Press Release

After one year, the Cardiovascular Sleep Research Centre at FNUSA-ICRC organised a Course for Sleep Technicians. This week, ten attendees from throughout the Czech Republic participated. The presence of at least one certified sleep technician is a condition for a centre providing sleep disorder diagnostics and treatment to receive accreditation.

A certified sleep technician must have a secondary or university education with specialisation as a general nurse, laboratory technician or other health care specialization that concerns sleep and vigilance disorders, their diagnostics and treatment. Following the example of the USA and western EU countries, since 2016, the Czech Sleep Research and Sleep Medicine Society has been trying to incorporate sleep techniques into specialized diagnostic and therapeutic processes in sleep laboratories. “Therefore, we have developed a course that has been held annually since 2016 as the only one of its kind in the Czech Republic. In addition to basic knowledge, sleep technicians must also master the skills of polygraphy and polysomnography registration, and must be able to interpret the records of such examinations, measure daily somnolence, and set a course of therapy with the help of different types of positive overpressure ventilation, and much more. They must also know the principles and operation of the relevant machinery, including modern telemonitoring methods,” says Prof. MUDr. Ondřej Ludka, Ph.D., Head of the FNUSA-ICRC Cardiovascular Sleep Research Centre.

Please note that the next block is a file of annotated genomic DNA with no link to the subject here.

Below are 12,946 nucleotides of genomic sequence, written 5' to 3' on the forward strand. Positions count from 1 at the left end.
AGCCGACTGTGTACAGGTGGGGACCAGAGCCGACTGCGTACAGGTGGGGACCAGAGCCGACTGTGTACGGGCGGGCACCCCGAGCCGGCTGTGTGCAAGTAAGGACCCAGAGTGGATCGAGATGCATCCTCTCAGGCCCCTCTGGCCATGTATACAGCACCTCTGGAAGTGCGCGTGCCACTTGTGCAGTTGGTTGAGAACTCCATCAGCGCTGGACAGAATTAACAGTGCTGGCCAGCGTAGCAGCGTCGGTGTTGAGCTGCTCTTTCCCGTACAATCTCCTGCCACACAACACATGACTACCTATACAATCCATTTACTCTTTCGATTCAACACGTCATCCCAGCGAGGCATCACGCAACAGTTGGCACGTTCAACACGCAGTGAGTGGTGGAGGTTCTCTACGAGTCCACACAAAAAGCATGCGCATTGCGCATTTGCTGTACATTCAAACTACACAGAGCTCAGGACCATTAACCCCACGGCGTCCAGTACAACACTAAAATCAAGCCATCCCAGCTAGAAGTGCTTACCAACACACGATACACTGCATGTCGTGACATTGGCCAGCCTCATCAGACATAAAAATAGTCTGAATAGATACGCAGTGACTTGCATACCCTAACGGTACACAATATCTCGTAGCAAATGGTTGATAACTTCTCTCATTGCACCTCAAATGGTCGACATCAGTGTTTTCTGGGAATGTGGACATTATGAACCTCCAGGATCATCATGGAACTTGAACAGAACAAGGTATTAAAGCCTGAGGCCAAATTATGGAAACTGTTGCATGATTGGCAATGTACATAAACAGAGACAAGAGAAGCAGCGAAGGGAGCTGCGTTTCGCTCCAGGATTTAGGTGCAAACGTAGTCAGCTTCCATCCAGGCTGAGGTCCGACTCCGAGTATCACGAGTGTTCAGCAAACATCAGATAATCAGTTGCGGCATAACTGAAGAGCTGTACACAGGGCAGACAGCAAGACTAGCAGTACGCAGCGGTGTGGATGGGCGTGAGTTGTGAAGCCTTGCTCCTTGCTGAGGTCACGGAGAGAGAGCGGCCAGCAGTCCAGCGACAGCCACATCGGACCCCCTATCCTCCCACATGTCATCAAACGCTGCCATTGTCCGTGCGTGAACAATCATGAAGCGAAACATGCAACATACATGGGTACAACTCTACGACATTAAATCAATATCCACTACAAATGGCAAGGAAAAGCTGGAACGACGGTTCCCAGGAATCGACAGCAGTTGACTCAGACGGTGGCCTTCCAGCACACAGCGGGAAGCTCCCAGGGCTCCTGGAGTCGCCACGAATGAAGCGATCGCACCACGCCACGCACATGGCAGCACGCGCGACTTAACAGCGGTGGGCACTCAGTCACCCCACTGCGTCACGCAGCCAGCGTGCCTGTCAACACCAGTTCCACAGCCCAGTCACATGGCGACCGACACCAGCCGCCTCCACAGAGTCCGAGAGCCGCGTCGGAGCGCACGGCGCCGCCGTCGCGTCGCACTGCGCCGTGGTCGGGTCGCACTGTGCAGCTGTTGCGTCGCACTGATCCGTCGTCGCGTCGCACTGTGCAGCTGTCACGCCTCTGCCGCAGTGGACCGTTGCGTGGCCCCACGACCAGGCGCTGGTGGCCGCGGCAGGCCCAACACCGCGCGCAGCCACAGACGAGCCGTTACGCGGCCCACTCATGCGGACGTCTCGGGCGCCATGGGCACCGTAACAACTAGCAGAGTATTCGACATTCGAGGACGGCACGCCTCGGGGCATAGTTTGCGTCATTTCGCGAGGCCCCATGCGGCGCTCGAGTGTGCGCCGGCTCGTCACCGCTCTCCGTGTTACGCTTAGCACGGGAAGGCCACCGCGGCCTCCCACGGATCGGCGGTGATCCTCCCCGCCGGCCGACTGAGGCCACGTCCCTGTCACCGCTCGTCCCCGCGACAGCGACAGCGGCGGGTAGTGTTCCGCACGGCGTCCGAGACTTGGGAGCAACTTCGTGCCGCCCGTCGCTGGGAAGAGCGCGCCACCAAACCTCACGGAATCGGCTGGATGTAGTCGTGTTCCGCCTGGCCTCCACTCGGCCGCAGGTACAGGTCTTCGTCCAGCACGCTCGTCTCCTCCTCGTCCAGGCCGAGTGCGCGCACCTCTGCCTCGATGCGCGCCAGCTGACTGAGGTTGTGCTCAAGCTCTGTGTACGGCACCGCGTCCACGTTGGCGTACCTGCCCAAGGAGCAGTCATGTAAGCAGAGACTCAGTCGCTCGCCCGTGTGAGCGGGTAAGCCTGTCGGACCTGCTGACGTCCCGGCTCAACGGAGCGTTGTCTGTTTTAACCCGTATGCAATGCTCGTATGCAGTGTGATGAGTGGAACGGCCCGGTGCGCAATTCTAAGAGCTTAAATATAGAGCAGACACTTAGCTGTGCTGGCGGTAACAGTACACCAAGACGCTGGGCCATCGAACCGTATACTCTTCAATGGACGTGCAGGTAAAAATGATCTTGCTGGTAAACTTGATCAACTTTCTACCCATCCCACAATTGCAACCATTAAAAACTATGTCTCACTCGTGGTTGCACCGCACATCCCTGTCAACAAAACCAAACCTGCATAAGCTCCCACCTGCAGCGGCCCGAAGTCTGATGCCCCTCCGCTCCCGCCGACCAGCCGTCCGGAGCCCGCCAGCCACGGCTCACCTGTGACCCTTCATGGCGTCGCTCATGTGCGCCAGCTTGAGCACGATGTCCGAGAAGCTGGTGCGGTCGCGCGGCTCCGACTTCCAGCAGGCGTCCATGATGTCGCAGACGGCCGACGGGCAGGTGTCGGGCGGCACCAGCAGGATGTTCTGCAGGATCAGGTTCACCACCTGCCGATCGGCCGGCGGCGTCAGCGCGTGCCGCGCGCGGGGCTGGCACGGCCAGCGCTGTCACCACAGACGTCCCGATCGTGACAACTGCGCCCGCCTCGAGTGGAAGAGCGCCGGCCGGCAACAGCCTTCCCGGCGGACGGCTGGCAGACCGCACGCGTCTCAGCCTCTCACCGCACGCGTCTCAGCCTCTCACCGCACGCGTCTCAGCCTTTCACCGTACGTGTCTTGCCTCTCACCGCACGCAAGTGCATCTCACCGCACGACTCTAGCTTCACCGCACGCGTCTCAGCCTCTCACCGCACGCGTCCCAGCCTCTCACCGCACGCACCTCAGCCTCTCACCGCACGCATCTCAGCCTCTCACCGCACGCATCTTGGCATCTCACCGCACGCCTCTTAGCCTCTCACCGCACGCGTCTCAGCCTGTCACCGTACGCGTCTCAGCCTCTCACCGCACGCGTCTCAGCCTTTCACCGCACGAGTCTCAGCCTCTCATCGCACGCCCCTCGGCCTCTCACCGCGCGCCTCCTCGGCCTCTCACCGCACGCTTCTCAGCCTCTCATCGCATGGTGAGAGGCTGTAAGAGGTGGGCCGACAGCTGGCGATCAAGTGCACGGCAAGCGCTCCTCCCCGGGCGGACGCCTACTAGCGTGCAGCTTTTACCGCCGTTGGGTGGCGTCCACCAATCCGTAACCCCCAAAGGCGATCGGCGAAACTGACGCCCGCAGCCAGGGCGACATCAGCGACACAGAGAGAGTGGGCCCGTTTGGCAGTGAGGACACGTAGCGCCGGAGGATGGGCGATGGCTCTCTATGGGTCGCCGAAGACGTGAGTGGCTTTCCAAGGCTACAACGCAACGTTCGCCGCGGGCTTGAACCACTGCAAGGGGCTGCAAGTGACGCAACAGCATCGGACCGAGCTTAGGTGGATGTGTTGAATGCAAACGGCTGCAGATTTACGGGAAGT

Course participants first learn the theory and the majority of the time is spent in sleep laboratories. “In one day, they cover the theory of neurology, cardiology and pulmonary medicine, while on subsequent days they learn about practical experience from our certified sleep technician. The course ends with an oral exam and a certificate,” explains the Head Nurse of the International Clinical Research Centre at St. Anne’s University Hospital in Brno.

The Sleep Centre is accredited by the Czech Sleep Research and Sleep Medicine Society and is included in the list of European Sleep Research Laboratories. This means that researchers from the entire EU can be trained here. In addition to running courses for sleep technicians, the centre also organizes sleep medicine courses for physicians. And both types of courses have been gaining more and more interest. “Physicians in sleep centres at different hospitals are overloaded with patients. Certified sleep technicians provide significant help to doctors and therefore, organizing a course just once a year is no longer sufficient. The next one will be held in February,” concludes Professor Ondřej Ludka.
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Course for Sleep Technicians – FNUSA-ICRC
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